3.5. Bivariate Analysis

Using Pearson r to examine the relationship between variables of the study, the analysis (see Table 2) showed that resilience had significant and positive correlations with perceived social support from friends (r = .23, p < .001), families (r = .18, p < .001), and others (r = .13, p = .012). While, there were significant and negative correlations between resilience and depression (r = - .51, p < .001) and drinking coffee (r = - .12, p .015). The analysis also showed that there were no significant correlations between resilience, age, drinking tea, and smoking.

To examine whether depression, perceived social support are significant predictors of resilience, controlling for the selected life styles (drinking coffee, drinking tea, and smoking cigarettes) and selected demographic characteristics (age, gender, and students’ faculty), two- steps multiple hierarchical regression analysis was performed. The results showed that model 1 that contained demographics and life styles explained 3% (R2 = .03) of the variance in resilience (see Table 3).

Table 2. Relationship between resilience and depression, perceived social support, and demographic characteristics among university students in Jordan (N = 480)

In this model, none of the variables were a significant predictor for resilience. After entry of depression, and perceived social support subscales at step 2, the total variance explained by the model as a whole was 33% (R2 =.33) and was significant (F9,303 = 16.1, p < .001). The variables in step 2 explained an additional 30% of variance in resilience. In Model 2, depression (β = - .51, p < .001) and perceived social support from friends (β = .18, p < .001) were significant predictors of resilience. That is, there was a negative association between depression and resilience indicating that students who reported higher level of depression are more likely to report lower level of resilience. By contrast, there was a positive association between perceived social support from friends and resilience indicating that students who reported higher level of perceived social support from friends are more likely to report higher level of resilience.

Table 3. Two steps Multiple Hierarchal Regressing resilience on Depression and perceived social support controlling for demographic among University Students in Jordan (N = 480)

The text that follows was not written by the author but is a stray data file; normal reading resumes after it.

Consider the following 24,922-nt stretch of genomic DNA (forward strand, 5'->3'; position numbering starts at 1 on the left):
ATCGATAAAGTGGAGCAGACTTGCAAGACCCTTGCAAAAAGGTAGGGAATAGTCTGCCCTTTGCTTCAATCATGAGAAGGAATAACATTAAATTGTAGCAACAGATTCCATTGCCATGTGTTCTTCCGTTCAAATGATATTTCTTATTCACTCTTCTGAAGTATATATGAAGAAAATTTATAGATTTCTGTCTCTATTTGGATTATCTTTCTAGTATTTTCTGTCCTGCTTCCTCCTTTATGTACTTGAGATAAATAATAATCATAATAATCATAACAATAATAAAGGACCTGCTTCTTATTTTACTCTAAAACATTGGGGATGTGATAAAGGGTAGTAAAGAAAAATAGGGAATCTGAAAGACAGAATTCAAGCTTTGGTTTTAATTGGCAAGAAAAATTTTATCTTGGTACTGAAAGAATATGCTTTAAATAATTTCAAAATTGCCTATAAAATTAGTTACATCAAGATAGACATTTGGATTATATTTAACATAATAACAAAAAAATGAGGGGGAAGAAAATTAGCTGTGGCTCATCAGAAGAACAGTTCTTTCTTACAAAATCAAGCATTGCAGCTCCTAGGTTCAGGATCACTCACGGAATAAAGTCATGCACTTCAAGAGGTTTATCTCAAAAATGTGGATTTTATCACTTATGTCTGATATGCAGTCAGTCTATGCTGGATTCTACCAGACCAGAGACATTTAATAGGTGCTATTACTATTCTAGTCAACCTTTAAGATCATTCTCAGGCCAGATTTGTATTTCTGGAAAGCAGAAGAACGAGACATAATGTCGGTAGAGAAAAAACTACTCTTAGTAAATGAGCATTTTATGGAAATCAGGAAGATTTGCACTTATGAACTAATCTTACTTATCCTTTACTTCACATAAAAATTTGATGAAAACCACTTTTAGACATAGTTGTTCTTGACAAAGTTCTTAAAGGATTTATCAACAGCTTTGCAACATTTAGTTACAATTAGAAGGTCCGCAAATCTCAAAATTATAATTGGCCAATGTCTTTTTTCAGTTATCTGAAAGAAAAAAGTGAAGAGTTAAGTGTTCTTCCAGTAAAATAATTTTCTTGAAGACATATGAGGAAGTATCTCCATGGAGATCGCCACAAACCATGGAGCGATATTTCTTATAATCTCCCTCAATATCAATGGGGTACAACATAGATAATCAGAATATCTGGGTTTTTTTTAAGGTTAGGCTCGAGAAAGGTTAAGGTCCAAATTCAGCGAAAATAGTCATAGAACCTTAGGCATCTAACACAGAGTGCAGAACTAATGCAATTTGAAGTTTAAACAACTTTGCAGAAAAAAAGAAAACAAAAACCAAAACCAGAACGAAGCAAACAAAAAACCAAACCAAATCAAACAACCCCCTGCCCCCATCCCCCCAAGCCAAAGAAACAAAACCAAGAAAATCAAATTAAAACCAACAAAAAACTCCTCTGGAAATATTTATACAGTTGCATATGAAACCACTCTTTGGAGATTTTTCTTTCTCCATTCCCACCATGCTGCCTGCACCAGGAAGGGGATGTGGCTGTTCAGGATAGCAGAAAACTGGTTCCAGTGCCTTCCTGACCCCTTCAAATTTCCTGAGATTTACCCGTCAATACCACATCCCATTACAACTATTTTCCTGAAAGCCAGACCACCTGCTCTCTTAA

4. Discussion

The overall purpose of the study was to investigate correlates of resilience among university students. In this study, depressive symptoms and perceived social support from friends were significant predictors of resilience. University students with higher level of perceived social support from friends and lower level of depressive symptoms are more likely to report higher level of resiliency. These results agree with previous studies (Fredrickson, 2003; Li, 2008; Myers & Vetere, 2002) who found positive connection between perceived social support and resilience. One possible explanation is that university students are at age in which they struggle to establish ego identity and experience inner conflicts that originate from their needs for independence and deeper interpersonal relationship (Erickson, 1968). This may limit their social network to their peers at the university that will allow them to achieve independence and give them an opportunity to build interpersonal relationships. Therefore, university students sought support out of the family borders and relied more on their friends to achieve their goals of independence. The students, within this context, are taking the risk of gaining the experience and seeking the support from those who may misguide them and provide them with inappropriate solutions for their problems.

On the other hand, this study found that resilience had negative association with depression. The results infer that university students who have higher level of depressive symptoms are more likely to report low level of resiliency. This means that a person who is able to manage depressive symptoms effectively is expected to have high level of resiliency. Interpreting the results has to consider that measuring resilience and depression includes addressing person’s capability to mange negative effects of diversity. This may infers that individuals who have high level of resilience may used certain strategies to overcome their depressive symptoms as both construct are addressing the ability of individual to manage the negative effects of life events. The result is consistent with previous reports that identified depression as one main factor that influences mental and psychological functions of university students (American College Health Association, 2007; Haynes, 2002; Hojat & Lyons, 2000), and that resilience is strong protective factor against depression (Bonanno, Galea, Bucciareli, & Vlahov, 2007; Buckner, Mezzacappa, & Beardslee, 2003; Cuomo et al., 2008; Fredrickson, 2003). University students who are overwhelmed with life stressors (Kitzrow, 2003) are also at higher risk for low resiliency if they lack the ability to manage their depressive symptoms effectively. In conclusion, low level of resiliency will deteriorate mental health status and increase students’ vulnerability to more psychological and mental dysfunctioning.

5. Conclusion

Depression and perceived social support from friends were significant predictors of resilience. Although students reported high level of depressive symptoms, they have also reported moderate to high level of resilience and perception of social support. This infers that university students in Jordan use their perceived social support system to buffer resiliency. The study has an implication for mental health professionals at students’ health services and primary care centers. Mental health professionals need to enhance resiliency and perceived social support system among university- aged individuals. In their periodic assessment, mental health professionals have to screen students for risk behaviors and psychosocial health indicators such as resilience, depressive symptoms, sources of perceived social support and life styles. In addition, the results indicate that life styles have negative effect on students' resiliency, thus; interventions targeting university students should also emphasize healthy life styles.